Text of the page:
White supremacists charged with attempted murder of anti-Spencer protester
On Thursday, Tyler Tenbrink, a 28-year-old from Texas, was arrested for allegedly attempting to shoot a person protesting the appearance of Richard Spencer at the University of Florida, along with two accomplices, brothers Colton and William Fears.
Just hours before the shooting, Tenbrink was spotted on a video shot by WPTV, a local NBC affiliate station in West Palm Beach, Florida. In that video Tenbrink is seen being escorted out of the area and rolling over a barricade to get away from an angry mob of anti-racism protesters.
Tenbrink and the Fears brothers were charged with attempted murder following Spencer’s address. According to Gainesville police, Tenbrink fired a single shot at a group of protesters hours after he was escorted out while the Fears egged him on, shouting, “Kill them! Shoot them!”
“These master race guys, they get a little cowardly at times and then try to show how big they are by shooting at people,” Alan Gadze, a Gainesville Antifascist Committee member, told Mic Friday afternoon.
Both William Fears and Tenbrink gave news interviews expressing their support for Spencer’s views hours before the alleged attempted shooting took place.
“I’m just here because this is an unprecedented event,” William Fears told reporters outside UF’s Phillips Center for the Arts on Thursday, adding that he supports Spencer’s message.
“When have you ever heard of a state of emergency declared because someone was going to talk about a pro-white speech?” he continued. “You have child pornography and all these twisted sexual conventions that are allowed to go on... but yet, if a man says, ‘whites have a right to exist,’ they have to declare a state of emergency.”
Tenbrink told a Jacksonville, Florida, WJXT reporter that some white people are ashamed to be white.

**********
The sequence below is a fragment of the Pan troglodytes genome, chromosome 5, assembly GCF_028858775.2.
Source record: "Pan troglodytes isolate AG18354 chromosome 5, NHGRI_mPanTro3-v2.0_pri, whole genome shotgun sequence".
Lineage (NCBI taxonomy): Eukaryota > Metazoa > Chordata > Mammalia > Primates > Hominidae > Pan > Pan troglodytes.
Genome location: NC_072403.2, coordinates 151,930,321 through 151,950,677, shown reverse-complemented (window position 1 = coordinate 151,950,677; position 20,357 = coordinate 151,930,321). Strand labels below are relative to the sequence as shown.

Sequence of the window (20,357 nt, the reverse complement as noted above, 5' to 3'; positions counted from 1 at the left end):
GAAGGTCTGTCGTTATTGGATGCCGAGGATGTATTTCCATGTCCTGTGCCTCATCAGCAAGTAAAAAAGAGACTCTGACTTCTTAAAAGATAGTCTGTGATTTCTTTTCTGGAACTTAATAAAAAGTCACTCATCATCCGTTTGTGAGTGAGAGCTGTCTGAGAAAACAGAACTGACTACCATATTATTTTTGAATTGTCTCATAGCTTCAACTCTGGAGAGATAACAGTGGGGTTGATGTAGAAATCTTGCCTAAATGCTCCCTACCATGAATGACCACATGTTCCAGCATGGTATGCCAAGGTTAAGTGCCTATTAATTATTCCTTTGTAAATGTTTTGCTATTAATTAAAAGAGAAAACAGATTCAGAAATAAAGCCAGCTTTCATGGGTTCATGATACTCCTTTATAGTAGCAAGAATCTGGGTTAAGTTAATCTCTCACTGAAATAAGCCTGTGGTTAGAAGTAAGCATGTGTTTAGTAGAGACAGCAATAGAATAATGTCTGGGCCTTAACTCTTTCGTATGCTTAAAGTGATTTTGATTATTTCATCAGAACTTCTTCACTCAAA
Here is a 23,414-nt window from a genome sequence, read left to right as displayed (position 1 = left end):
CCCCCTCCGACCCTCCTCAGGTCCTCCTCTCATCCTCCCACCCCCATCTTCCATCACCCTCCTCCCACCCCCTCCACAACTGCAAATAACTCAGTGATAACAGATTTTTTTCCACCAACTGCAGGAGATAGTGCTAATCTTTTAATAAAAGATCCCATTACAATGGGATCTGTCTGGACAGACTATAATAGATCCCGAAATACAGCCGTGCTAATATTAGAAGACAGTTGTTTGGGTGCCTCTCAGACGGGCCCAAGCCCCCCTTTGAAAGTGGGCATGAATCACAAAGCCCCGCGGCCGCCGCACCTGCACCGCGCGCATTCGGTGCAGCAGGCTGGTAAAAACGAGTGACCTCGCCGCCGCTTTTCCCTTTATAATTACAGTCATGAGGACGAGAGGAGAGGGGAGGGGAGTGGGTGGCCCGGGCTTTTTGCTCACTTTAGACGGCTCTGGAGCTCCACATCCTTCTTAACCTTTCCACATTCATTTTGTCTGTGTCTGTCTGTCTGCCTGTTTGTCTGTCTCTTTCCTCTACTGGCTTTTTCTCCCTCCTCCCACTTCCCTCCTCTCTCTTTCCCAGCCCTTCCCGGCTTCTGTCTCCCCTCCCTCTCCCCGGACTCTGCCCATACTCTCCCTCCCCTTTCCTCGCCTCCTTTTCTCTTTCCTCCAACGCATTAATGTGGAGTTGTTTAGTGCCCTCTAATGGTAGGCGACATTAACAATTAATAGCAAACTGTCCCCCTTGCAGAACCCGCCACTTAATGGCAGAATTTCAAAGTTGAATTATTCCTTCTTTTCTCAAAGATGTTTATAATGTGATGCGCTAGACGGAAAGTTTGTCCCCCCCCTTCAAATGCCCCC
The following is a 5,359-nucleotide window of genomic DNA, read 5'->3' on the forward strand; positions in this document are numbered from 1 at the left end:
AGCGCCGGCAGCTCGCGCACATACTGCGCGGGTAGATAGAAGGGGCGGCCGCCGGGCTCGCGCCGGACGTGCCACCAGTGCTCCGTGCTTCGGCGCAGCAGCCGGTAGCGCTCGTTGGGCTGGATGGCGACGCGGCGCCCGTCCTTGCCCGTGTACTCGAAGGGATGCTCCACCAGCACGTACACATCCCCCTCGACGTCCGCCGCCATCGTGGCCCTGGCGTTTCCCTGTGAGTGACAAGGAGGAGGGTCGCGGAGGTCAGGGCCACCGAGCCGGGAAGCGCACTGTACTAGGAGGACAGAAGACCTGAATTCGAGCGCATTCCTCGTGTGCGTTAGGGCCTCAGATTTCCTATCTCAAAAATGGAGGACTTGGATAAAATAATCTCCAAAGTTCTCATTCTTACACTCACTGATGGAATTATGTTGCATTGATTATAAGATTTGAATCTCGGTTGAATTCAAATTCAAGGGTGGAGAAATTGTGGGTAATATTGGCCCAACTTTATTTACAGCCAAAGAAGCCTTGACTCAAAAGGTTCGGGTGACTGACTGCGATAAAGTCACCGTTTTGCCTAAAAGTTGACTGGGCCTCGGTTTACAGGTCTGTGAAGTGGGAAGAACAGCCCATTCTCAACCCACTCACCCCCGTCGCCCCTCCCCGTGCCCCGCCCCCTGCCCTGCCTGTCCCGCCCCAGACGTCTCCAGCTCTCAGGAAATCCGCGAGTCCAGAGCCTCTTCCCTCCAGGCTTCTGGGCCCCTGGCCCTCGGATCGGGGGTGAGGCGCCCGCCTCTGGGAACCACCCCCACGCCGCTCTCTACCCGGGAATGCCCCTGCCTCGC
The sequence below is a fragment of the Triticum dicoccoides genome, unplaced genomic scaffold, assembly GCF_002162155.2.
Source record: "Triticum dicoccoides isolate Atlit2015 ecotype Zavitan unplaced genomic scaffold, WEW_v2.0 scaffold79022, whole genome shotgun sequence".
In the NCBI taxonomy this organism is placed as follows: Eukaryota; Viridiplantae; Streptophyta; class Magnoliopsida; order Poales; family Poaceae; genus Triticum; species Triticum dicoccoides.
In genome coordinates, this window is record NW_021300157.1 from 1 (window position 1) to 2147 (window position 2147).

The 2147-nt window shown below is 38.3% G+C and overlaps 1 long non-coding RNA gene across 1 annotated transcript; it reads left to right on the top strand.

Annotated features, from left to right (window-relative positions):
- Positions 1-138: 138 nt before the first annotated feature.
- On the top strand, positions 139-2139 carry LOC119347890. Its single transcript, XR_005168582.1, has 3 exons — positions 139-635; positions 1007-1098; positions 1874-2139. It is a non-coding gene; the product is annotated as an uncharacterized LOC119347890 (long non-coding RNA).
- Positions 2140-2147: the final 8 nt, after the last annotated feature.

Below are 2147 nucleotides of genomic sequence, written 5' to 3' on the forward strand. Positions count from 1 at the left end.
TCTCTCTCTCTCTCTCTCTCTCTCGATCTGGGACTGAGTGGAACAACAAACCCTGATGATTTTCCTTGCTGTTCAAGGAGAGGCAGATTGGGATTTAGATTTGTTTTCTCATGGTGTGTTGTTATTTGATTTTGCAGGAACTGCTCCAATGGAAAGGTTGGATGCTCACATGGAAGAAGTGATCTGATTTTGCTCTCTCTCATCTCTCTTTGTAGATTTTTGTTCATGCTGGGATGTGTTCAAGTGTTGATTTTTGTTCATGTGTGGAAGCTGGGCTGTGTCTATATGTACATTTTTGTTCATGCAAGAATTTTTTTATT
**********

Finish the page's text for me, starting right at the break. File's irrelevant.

“How more of a despicable creature could you be than someone who is ashamed or feels sorry for the color of their skin?” he said. “I never owned slaves. Nobody here ever picked cotton. End of story.”
According to the Gainesville Police Department, the men have long ties with extremist groups. “At least two of the three [suspects] have shown connections to extremist groups,” the department said in a Facebook post Friday.
Officers say the altercation between the suspects and their alleged victim began just before 5:30 p.m. Thursday. Tenbrink and the Fears brothers were together in the jeep when they pulled up on a group of Spencer protesters, according to police reports.
Chad Chavira, who heads the No Nazis at UF activist coalition, said the victim was a part of his group’s protest and may have been targeted for chasing Tenbrink and the Fears brothers off campus.
“We know who [the victim is], but we haven’t been able to get in contact with them,” he told Mic during a Friday afternoon phone interview regarding the victim and the others who witnessed the alleged shooting. “They’re friends of friends. As far as I know, they’re all white people. They were definitely a part of the protest. They had left the protest and walked down there.”
When one of the Spencer protesters, who was wielding a baton, hit the back of the suspects’ Jeep, police say Tenbrink exited the vehicle and pulled out a handgun.
“I’m going to fucking kill you!” he reportedly shouted as the Fears brothers encouraged him, police reports indicate.
Tenbrink then reportedly fired a single shot that missed the protester and hit a nearby business, according to police reports. The suspects fled the scene, but one of the victims wrote down their license plate number before calling police.
“I am amazed that immediately after being shot at, a victim had the forethought to get the vehicle’s license number,” GPD officer Ben Tobias said in a written statement on Facebook.
A county deputy pulled over the suspects’ vehicle on interstate I-75 around 9 p.m. before arresting them, police wrote.
This, however, will likely not be the last incident involving Spencer’s speaking tour.
Spencer’s next speech at the University of Cincinnati is still slated to take place some time in the near future, but the details of the event have not been finalized.
UC vice president for governmental relations & university communications Greg Vehr told Mic over the phone that what allegedly happened after Spencer spoke at UF, “sounds horrible,” before indicating that the alt-right leader’s speaking engagement could still be scrapped.
“We don’t have a contract yet,” Vehr said. “The whole situation gives us pause, but at the same time, we will work with public safety officials here.”
Chavira said there’s a pattern of violence involving white nationalists’ appearances that public officials should try and avoid.
“It just shows how dangerous and violent these people are,” he said. “They shouldn’t be allowed to have a platform, and definitely not on campuses.”